Sermon for St Mark’s, All Saints Sunday
6th November, 2016, Luke 6.20-31
“Blessed are you who are poor, for yours is the kingdom of God… but woe to you who are rich, for you have received your consolation.” Unsettling words, and they ought to be.
These are not your popular beatitudes. What you and I recognize as The Beatitudes are from the Sermon on the Mount. This set, though, is not from a mountain or even a hill, but from an open place, from a teaching nicknamed the Sermon on the Plain. Unlike the familiar list, which has nine things to remember, this set has basically four, but also unlike the familiar these four blessings have parallel warnings attached. For example, “Blessed are you poor” is answered by “woe to you who are rich”. These are not just wise sayings, but wisdom with teeth in it. This morning’s beatitudes are also more personal. The familiar version is a teaching about others: “Blest are those who know their need of God… blest are the sorrowful… blest are those of a gentle spirit”. These, however, are written “Blessed are you who are poor… blessed are you who are hungry… blessed are you who weep now…” These sayings get to the point. They are not spiritualized. “Blessed are you who are poor, for yours is the kingdom of God” is a different message than “Blessed are the poor in spirit, for the kingdom of heaven is theirs.”
So which is it? These are both from the voice and heart of Jesus, but they are different. And why would we prefer Jesus saying “Blessed are the poor in spirit” instead of the more direct and personal, “Blessed are you who are poor”? Maybe it is easier to say “poor in spirit” than “Blessed are you who are poor.” Can you imagine the reception if you said to someone in the Warming Shelter, that they are blessed in their poverty?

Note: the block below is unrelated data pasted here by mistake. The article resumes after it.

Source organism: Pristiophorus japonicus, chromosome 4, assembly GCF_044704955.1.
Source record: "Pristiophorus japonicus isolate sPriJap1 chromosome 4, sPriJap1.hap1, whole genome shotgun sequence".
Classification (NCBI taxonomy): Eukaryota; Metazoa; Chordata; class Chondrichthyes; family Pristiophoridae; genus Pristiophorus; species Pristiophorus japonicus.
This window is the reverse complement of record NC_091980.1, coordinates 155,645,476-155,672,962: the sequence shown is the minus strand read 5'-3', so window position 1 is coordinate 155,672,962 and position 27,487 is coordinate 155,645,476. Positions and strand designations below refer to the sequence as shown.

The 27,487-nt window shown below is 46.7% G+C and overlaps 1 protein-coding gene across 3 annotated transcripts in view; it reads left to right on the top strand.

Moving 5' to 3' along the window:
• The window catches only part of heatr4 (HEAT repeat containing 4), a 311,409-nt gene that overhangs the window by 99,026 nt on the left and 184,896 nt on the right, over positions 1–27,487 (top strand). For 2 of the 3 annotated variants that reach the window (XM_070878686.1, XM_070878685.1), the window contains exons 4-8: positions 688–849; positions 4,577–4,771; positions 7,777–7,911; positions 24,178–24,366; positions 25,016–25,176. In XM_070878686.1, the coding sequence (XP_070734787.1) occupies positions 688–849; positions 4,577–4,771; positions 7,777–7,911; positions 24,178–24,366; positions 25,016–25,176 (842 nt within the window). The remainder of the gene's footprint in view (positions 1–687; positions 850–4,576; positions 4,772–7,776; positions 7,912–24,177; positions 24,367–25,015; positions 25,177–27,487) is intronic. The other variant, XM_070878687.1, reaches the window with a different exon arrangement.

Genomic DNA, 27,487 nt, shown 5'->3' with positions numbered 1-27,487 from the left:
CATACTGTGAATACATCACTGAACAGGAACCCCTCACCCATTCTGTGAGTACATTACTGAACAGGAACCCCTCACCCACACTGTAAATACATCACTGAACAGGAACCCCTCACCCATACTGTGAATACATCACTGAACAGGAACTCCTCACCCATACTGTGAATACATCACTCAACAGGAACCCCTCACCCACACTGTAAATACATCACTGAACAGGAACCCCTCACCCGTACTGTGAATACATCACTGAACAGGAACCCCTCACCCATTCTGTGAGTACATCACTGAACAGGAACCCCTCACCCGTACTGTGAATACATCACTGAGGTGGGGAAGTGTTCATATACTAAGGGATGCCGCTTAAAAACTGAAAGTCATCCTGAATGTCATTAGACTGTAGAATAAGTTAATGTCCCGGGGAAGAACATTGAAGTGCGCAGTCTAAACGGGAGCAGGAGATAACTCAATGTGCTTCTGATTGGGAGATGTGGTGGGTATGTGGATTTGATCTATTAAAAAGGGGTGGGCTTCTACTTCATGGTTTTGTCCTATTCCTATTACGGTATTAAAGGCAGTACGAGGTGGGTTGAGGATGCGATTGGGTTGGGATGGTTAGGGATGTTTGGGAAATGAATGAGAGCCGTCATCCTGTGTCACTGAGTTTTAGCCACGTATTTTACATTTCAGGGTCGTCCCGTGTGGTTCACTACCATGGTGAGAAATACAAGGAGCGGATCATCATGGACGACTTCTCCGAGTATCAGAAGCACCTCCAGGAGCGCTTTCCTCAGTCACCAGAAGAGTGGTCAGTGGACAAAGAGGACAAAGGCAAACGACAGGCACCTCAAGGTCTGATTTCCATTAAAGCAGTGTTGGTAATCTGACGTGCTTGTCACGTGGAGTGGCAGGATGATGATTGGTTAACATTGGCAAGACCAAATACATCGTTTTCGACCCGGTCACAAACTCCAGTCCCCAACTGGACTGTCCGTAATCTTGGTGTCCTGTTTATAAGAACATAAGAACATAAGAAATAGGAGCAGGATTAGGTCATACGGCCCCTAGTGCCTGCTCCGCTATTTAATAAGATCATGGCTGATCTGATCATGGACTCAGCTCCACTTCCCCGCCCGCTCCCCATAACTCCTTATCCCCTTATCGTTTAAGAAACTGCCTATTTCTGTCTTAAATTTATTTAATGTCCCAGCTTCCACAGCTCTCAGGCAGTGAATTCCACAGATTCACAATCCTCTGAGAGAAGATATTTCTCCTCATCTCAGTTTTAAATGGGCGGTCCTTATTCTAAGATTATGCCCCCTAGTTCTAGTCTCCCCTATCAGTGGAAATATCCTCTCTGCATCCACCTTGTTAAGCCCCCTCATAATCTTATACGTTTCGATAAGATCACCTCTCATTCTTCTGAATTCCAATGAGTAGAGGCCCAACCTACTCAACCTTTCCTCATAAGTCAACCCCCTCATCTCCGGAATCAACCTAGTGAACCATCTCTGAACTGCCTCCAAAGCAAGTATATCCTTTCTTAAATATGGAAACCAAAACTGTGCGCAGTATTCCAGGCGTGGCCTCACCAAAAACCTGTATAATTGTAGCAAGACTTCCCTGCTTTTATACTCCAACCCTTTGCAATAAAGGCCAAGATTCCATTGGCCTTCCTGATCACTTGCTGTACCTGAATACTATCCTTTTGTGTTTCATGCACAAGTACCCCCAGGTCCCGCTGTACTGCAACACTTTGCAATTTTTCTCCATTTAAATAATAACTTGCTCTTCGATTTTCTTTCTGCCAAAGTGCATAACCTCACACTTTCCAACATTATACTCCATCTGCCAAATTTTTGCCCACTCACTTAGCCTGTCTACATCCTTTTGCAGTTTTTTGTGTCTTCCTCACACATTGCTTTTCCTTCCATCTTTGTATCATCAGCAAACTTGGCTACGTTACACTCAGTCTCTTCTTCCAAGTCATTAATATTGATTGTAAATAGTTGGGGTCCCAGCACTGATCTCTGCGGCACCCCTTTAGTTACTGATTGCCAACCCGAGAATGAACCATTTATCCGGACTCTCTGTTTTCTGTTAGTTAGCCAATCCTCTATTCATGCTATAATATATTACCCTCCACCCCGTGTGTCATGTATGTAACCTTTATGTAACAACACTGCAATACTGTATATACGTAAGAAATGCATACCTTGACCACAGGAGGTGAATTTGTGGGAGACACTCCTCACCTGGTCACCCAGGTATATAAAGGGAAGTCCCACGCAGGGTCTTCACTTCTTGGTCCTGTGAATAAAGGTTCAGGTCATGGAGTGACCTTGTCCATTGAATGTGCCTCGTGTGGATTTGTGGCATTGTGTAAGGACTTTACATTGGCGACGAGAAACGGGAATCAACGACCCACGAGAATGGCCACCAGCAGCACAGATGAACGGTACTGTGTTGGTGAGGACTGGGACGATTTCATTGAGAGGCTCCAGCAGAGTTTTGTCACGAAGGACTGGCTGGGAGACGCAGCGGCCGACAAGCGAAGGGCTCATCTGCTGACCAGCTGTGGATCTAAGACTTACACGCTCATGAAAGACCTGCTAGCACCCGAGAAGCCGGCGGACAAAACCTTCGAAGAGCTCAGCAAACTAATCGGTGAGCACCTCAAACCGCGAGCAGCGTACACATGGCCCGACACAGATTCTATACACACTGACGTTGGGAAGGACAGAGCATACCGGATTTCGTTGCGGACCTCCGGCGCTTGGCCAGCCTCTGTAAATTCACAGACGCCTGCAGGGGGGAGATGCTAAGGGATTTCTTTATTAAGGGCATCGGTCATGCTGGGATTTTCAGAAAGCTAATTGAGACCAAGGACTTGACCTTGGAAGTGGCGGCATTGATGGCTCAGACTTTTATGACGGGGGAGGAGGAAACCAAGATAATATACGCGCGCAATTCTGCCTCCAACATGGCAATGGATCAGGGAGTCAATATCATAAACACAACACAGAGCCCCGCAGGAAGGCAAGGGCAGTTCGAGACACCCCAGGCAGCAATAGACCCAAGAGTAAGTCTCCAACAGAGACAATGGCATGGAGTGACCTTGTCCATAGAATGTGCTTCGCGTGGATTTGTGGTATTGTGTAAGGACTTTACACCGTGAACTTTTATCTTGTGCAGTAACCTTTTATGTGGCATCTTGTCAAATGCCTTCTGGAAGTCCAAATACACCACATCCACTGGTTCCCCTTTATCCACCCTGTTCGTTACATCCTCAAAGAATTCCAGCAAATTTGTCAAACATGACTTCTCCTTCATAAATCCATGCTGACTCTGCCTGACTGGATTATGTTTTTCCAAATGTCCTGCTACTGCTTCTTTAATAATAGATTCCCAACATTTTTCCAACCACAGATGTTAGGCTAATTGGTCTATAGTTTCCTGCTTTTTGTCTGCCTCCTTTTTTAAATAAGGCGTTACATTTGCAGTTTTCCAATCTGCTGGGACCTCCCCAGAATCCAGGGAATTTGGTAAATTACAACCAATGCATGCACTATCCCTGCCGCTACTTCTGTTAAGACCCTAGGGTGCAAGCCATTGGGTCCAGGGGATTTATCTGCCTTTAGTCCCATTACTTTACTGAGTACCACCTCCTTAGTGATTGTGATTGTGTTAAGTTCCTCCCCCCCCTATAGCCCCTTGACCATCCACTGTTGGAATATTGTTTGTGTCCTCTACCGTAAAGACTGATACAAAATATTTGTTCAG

The dilemma is better understood if we note that while these are the words of Jesus, they are from two different sources. Jesus wrote no books. The familiar Beatitudes are from Matthew’s memory of a teaching encounter with Jesus, a record which goes on for five chapters. This morning’s list is from Luke’s memory. Scholars believe Luke’s is the original and more accurate version, because the form follows the tradition from the Hebrew Scriptures in which every set of blessings is followed by a set of warnings. Further, Luke’s version is one quarter the size of Matthew’s, and less complicated, perhaps more easily learned by heart until they were written down. Different memories, different forms, but the same voice of Jesus, and the same object - both Matthew’s and Luke’s beatitudes teach the same kingdom of God.
Jesus believed the kingdom is here, now, rather than a reward in the distance after we are dead. Certainly, the kingdom here is incomplete, but it is present, now and here. In every act of generosity, in every experience of breathtaking beauty, the kingdom is present. In every hope and prayer, and every time prejudice and violence is sidestepped, the kingdom is present. In every moment when you and I are suddenly aware of our blessings, when we laugh with a child or weep with one who is grieving, the kingdom is present. When broken hearts are healed, in moments of reconciliation, when you feel God is as close as your breath, the kingdom is present. Whenever fear is cast out and love takes its place, the kingdom is present. No matter the darkness, when one candle is lit, one more light shines, and the darkness will not overcome.